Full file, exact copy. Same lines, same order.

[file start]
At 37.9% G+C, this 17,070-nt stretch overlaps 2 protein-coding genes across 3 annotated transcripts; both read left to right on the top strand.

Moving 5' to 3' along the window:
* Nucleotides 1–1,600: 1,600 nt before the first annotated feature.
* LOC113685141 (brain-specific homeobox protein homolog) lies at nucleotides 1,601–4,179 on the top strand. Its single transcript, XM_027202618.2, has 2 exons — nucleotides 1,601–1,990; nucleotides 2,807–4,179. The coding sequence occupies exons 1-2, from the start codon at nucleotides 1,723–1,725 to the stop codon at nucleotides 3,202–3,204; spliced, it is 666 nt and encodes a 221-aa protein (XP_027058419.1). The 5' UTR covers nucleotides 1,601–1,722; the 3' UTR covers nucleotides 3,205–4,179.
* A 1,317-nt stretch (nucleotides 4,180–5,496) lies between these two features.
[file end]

At 37.9% G+C, this 17,070-nt stretch overlaps 2 protein-coding genes across 3 annotated transcripts; both read left to right on the top strand.

Moving 5' to 3' along the window:
* Nucleotides 1–1,600: 1,600 nt before the first annotated feature.
* LOC113685141 (brain-specific homeobox protein homolog) lies at nucleotides 1,601–4,179 on the top strand. Its single transcript, XM_027202618.2, has 2 exons — nucleotides 1,601–1,990; nucleotides 2,807–4,179. The coding sequence occupies exons 1-2, from the start codon at nucleotides 1,723–1,725 to the stop codon at nucleotides 3,202–3,204; spliced, it is 666 nt and encodes a 221-aa protein (XP_027058419.1). The 5' UTR covers nucleotides 1,601–1,722; the 3' UTR covers nucleotides 3,205–4,179.
* A 1,317-nt stretch (nucleotides 4,180–5,496) lies between these two features.